Baptisms and Rebellion
A teacher sees the great controversy played out in her classroom.
Sundays were becoming a bit of a problem on our school campus. Many of our teenage students spent the day in idleness, getting into trouble with their teachers and amongst themselves. Feeling that a change of schedule was needed, I confidently walked into the classroom of 45 students one morning with my new plans.
“On Sunday mornings you are expected to work in the garden,” I announced cheerfully. “In the afternoon, wash your clothes and prepare for the next week of class.”
The unruly teenagers protested for two hours, unwilling to comply with such “unacceptable changes” to their Sunday leisure. Even the ones who had demonstrated no interest whatsoever in God suddenly demanded the free exercise of their rights to attend church on Sundays.
“Lord, deliver me please,” I begged as the students continued to complain.
Suddenly, one of the boys interrupted the flow of anger. “Listen,” he demanded. “If God had taken the time to present the Ten Commandments to the children of Israel before implementing them, He would have had the same reaction we are having now. Quit complaining—this is the new timetable.”
With that, I wished the perplexed students a good afternoon and returned home in exhaustion and concern. Some of the students had hinted that they would leave the school if forced to follow the new timetable.
“Lord, you know that the devil is powerfully at work,” I prayed. “Some of these students will make a decision for you in the next few months after studying Bible prophecy in class. Please do not allow any students to leave the school.” As I turned the pages of my Bible, I felt His Word speak to me.
The next morning, I cheerfully greeted our 45 angry students. “The Lord directed me to a beautiful story yesterday, and I need to share it with you.” We spent two hours reading the sad story of the Israelites and their rebellion against God. The students showed deep interest as we talked about His mercy. At the end of the class, a student said, “Ah! Madam, we are now seeing our hearts—rebellious and always complaining.”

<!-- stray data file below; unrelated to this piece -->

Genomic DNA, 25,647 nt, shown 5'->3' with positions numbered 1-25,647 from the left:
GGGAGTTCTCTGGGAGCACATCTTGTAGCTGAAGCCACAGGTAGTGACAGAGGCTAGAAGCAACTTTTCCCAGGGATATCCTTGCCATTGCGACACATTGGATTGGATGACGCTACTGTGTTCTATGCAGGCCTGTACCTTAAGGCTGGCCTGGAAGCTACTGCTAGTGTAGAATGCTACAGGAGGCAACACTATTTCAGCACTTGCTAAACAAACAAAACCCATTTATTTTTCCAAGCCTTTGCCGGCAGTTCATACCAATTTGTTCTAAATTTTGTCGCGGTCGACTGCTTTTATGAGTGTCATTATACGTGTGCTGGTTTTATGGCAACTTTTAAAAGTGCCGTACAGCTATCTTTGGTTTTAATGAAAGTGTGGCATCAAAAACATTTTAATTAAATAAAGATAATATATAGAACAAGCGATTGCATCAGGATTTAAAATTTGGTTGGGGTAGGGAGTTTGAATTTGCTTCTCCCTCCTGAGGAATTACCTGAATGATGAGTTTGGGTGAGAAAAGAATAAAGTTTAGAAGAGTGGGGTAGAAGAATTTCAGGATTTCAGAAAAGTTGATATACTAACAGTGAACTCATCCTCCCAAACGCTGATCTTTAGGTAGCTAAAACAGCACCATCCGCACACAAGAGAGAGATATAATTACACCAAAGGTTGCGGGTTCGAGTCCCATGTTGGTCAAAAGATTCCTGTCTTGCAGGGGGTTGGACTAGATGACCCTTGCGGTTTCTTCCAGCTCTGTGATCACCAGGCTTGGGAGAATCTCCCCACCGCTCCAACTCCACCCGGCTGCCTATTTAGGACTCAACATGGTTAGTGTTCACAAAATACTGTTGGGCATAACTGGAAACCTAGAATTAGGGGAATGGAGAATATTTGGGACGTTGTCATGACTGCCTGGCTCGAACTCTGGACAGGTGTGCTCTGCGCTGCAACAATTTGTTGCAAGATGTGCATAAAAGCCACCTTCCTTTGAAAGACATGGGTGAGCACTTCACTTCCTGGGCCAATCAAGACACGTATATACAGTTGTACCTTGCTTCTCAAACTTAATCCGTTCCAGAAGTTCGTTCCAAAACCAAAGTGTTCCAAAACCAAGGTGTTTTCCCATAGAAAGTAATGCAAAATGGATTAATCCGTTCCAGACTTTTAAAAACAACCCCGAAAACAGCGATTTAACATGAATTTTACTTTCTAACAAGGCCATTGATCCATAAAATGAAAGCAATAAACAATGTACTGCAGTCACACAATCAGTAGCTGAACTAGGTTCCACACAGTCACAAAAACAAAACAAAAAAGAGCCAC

One week later, I crossed paths with one of the leaders of the rebellion. “Madam,” he said sheepishly. “I am sorry for the way we young people are. You know, this timetable is actually wonderful. It is good for us. Please do not change it.”
While tempted to feel discouraged at times, we continued to study and pray with the students. Just before graduation, twelve decided to give their hearts to the Lord and be baptized. Among them was Given, a boy who had seemed to care little for the truth in the Bible. After his baptism, I asked him why he made this decision. “I do not want to resist God,” he explained.
What a wonderful answer to prayer! The Lord has led our students on a journey from rebellion to baptism.
Nadege Vande Voort and her husband Elisha operate Eden Valley Foster Care Mission, a trade school for underprivileged youth in Tanzania. You can reach them by emailing email@example.com. Their address is Box 17, Mafinga, Iringa, Tanzania.
How You Can Help
Pray for heavenly wisdom to be imparted to Nadege as she interacts with her students and leads them to Christ and discover His power to overcome.
Give to Elisha and Nadege’s mission in Tanzania by marking your donation “Eden Valley Foster Care Mission” and sending it to:
Outpost Centers International
5132 Layton Lane
Apison, TN 37302
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